But I really did like this book. A lot. I absolutely recommend this book to older teens. McGinnis gives a true to life look at addiction and the drugs themselves. She didn’t shy away from talking about how great the drugs feel. She also didn’t shy away from the overall effects and the consequences. Obviously, I wouldn’t give this book to younger kids. But the older teens could definitely benefit from it. An excellent book; high five, Mindy McGinnis!
Author: Paul Fleischman
Published: November 9, 1999
Reviewed By: Jessica
Dates Read: March 4-5, 2019
Jessica’s Rating: 4 stars
When sixteen-year-old Brent Bishop inadvertently causes the death of a young woman, he is sent on an unusual journey of repentance, building wind toys across the land.
In his most ambitious novel to date, Newbery winner Paul Fleischman traces Brent’s healing pilgrimage from Washington State to California, Florida, and Maine, and describes the many lives set into new motion by the ingenious creations Brent leaves behind.
Paul Fleischman is the master of multi-voiced books for younger readers. In Whirligig he has created a novel about hidden connections that is itself a wonder of spinning hearts and grand surprises.
I must admit I had never heard of a whirligig until I had listened to this novel. I had seen these toys, but did not know that they were called whirligigs. Whirligig starts with Brent being a selfish and self-centered teenage boy and we see a terrible mistake he makes. Whirligig deals with the punishment he is given and we see his growth and maturity rise as the novel progresses. All of our choices and decisions affect many people, some we may not even know, and Whirligig shows this.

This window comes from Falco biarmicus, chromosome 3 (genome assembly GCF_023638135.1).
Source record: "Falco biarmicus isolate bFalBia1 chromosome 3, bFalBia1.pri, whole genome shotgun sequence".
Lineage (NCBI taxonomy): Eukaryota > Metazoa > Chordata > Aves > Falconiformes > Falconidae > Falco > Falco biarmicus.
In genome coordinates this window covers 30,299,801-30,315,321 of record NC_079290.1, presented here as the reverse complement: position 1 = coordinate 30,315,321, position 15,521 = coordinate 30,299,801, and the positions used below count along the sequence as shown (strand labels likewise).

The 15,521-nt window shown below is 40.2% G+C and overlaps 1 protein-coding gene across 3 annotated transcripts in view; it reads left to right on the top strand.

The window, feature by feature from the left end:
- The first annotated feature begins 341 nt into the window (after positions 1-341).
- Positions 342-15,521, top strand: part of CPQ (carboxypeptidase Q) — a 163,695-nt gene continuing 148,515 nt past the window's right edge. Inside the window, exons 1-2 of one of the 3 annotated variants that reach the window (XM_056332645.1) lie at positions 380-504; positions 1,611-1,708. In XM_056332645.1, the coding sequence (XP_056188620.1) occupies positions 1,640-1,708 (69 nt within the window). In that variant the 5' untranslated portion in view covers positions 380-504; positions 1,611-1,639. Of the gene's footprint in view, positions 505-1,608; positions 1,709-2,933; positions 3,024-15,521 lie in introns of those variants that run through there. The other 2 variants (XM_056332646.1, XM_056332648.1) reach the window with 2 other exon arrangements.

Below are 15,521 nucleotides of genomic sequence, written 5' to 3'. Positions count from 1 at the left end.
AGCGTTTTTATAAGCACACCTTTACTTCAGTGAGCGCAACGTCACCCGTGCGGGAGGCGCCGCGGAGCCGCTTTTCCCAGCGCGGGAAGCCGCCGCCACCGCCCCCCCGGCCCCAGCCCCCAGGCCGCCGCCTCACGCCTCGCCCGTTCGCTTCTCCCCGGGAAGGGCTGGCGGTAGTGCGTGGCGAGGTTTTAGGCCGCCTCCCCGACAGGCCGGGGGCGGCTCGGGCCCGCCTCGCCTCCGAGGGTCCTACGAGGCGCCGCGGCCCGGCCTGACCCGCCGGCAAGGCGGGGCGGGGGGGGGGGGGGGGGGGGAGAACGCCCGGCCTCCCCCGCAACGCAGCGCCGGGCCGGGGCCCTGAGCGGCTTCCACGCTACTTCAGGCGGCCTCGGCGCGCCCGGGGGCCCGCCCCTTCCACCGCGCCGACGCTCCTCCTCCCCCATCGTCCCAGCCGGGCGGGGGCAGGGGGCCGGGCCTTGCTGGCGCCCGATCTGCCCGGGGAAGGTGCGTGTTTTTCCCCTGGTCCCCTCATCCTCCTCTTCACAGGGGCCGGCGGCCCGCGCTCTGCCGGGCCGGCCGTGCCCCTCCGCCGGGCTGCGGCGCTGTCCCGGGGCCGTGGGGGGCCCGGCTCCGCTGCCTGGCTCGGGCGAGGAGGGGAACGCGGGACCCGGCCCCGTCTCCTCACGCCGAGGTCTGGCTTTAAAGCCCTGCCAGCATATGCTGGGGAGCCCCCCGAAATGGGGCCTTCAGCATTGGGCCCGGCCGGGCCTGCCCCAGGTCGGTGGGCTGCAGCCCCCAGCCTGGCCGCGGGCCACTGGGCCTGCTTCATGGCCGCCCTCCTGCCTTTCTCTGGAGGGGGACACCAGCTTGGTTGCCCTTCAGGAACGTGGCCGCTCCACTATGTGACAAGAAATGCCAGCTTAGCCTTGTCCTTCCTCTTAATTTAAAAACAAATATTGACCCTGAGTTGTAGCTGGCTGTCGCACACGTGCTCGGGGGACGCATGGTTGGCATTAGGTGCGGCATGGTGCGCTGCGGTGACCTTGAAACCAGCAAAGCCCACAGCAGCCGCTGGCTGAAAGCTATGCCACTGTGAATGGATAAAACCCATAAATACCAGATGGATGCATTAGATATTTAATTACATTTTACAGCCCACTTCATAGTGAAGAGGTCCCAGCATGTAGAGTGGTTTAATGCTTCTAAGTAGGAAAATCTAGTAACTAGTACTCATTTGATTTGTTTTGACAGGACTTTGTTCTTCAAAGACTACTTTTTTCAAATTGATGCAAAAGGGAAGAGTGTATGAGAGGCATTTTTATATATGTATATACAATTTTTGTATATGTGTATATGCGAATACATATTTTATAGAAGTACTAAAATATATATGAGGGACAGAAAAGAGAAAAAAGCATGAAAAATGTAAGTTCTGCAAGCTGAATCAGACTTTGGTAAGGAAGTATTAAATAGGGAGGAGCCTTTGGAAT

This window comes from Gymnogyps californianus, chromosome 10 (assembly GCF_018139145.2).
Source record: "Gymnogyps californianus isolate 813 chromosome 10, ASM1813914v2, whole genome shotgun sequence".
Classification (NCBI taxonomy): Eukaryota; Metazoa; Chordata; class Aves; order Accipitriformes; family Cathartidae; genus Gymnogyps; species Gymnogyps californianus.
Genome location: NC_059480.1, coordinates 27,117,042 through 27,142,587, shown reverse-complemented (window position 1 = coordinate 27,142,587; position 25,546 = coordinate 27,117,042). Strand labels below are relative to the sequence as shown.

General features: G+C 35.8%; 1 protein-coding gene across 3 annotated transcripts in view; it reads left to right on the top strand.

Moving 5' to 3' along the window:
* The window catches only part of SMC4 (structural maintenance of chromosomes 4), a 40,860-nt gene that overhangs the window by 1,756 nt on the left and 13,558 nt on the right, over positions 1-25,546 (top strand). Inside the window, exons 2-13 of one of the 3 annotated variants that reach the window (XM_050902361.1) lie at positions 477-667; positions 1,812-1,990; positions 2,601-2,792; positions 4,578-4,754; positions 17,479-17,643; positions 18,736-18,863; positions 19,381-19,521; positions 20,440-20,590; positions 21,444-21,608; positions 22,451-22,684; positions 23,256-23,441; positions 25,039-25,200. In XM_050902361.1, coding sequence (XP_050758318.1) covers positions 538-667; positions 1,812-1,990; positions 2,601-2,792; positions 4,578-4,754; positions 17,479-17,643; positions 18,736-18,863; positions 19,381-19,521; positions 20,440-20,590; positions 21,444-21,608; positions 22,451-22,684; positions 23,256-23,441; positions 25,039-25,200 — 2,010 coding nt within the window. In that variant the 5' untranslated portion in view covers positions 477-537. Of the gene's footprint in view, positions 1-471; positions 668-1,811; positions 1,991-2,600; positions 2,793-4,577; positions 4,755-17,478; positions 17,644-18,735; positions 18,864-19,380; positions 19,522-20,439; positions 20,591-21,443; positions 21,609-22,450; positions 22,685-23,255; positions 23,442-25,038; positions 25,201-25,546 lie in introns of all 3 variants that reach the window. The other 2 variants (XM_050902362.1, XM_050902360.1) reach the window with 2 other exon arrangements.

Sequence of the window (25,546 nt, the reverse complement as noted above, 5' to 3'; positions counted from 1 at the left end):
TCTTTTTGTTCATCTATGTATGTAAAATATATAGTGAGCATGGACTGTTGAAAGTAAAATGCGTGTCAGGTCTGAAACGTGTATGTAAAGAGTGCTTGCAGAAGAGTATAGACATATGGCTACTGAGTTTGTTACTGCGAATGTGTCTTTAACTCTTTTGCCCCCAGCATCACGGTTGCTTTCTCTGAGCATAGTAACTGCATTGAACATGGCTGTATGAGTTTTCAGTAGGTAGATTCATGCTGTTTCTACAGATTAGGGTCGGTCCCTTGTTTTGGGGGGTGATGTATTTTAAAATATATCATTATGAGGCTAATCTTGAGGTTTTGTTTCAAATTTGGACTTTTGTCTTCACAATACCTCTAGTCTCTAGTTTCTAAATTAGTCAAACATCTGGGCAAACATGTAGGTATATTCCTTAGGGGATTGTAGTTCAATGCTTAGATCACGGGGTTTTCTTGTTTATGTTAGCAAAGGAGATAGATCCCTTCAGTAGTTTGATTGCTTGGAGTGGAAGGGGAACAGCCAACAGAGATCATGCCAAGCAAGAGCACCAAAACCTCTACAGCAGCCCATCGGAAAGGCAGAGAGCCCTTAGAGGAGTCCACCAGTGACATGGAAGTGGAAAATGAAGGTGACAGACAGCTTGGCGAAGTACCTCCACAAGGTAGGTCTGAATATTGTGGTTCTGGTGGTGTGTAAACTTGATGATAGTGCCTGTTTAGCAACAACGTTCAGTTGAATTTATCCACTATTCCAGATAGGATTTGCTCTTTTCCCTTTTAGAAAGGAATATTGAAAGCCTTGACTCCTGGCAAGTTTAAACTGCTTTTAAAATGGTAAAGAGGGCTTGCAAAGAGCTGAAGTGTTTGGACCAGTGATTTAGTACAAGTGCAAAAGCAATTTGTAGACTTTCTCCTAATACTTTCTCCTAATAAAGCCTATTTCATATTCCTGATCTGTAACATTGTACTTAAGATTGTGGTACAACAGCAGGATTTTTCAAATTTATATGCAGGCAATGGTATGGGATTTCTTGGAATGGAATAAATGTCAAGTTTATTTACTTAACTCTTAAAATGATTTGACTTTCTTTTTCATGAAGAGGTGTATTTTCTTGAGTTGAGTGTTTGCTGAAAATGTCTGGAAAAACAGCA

I listened to the Scholastic audio version which is meant to be listened to as you read the book, which I did not have. We have our narrators for the novel and also a commentator who talks about the book so the young reader will understand what is happening.
This is a good novel that would be appropriate for younger readers to help them realize that there are consequences (both positive and negative) to everything we do. Brent’s journey is one I will remember.[Top]
Author: Becky Albertalli
Published: April 7, 2015
Reviewed By: Jessica
Dates Read: December 26- December 30, 2018
Jessica’s Rating: 5 stars
Sixteen-year-old and not-so-openly gay Simon Spier prefers to save his drama for the school musical. But when an email falls into the wrong hands, his secret is at risk of being thrust into the spotlight. Now Simon is actually being blackmailed: if he doesn’t play wingman for class clown Martin, his sexual identity will become everyone’s business. Worse, the privacy of Blue, the pen name of the boy he’s been emailing, will be compromised.